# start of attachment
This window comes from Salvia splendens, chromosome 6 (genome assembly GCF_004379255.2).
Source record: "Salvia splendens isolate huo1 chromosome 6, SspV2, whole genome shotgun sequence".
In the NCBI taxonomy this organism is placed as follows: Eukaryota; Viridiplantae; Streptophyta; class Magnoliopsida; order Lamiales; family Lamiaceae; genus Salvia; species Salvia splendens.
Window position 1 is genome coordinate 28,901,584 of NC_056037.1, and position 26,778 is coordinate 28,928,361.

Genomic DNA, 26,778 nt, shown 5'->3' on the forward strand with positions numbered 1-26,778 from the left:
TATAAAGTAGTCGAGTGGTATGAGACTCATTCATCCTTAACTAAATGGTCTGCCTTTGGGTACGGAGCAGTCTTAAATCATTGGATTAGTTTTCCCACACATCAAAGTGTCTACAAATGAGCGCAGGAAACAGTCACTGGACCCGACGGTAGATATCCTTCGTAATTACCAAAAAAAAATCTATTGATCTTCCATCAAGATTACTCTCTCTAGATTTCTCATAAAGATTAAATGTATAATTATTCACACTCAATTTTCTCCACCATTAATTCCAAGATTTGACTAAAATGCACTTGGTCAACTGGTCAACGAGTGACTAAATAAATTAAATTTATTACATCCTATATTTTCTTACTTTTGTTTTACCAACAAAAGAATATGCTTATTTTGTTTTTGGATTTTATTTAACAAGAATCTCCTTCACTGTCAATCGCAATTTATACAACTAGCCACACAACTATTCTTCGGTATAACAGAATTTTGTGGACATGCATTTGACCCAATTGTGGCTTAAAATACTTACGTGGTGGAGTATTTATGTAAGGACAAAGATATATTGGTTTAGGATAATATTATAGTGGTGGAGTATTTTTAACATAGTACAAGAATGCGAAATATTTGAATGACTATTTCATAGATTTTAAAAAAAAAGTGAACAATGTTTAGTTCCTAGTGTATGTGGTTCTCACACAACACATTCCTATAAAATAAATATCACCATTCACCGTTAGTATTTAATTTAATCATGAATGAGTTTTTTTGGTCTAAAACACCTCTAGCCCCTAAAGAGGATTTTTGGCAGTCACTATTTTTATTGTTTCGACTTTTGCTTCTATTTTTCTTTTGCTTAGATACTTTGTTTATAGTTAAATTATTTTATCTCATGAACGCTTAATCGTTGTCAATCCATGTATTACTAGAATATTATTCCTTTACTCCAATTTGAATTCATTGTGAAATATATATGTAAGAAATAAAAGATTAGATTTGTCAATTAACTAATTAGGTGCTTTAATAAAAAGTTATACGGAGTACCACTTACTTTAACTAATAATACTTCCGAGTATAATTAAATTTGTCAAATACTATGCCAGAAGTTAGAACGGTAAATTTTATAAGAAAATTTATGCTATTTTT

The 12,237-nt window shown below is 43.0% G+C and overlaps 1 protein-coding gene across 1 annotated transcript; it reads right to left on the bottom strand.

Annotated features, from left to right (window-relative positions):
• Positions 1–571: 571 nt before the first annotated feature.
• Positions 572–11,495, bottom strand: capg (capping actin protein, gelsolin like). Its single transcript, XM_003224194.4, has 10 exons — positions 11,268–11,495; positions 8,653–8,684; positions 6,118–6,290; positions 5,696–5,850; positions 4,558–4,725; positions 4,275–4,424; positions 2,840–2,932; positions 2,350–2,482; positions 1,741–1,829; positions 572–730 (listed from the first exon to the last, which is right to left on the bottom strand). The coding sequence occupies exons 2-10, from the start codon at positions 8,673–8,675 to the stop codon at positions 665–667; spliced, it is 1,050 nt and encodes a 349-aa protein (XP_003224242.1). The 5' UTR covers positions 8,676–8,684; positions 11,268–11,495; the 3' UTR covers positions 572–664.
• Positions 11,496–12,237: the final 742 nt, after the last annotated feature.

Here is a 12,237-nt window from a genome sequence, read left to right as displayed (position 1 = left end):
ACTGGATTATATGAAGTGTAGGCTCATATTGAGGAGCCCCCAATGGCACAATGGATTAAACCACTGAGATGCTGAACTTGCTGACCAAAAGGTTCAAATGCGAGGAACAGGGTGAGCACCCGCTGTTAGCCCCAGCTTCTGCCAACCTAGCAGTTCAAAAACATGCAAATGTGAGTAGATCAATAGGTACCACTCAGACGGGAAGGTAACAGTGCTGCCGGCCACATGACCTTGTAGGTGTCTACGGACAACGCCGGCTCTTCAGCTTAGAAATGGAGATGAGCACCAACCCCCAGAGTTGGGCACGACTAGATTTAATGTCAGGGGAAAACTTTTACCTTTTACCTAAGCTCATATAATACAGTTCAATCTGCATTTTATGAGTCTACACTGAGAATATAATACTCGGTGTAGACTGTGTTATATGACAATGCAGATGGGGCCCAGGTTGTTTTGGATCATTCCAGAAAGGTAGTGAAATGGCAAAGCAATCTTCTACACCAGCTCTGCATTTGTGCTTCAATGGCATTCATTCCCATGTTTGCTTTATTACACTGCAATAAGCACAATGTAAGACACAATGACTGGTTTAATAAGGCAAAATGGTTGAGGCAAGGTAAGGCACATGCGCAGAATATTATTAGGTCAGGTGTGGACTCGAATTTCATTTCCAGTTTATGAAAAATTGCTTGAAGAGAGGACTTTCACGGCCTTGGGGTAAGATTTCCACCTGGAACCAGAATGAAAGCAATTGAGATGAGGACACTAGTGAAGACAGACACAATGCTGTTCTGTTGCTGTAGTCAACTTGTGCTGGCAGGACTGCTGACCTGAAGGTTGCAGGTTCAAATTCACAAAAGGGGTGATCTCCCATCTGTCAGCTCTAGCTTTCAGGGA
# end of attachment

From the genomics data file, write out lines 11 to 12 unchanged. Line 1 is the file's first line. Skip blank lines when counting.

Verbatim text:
• Positions 11,496–12,237: the final 742 nt, after the last annotated feature.

Here is a 12,237-nt window from a genome sequence, read left to right as displayed (position 1 = left end):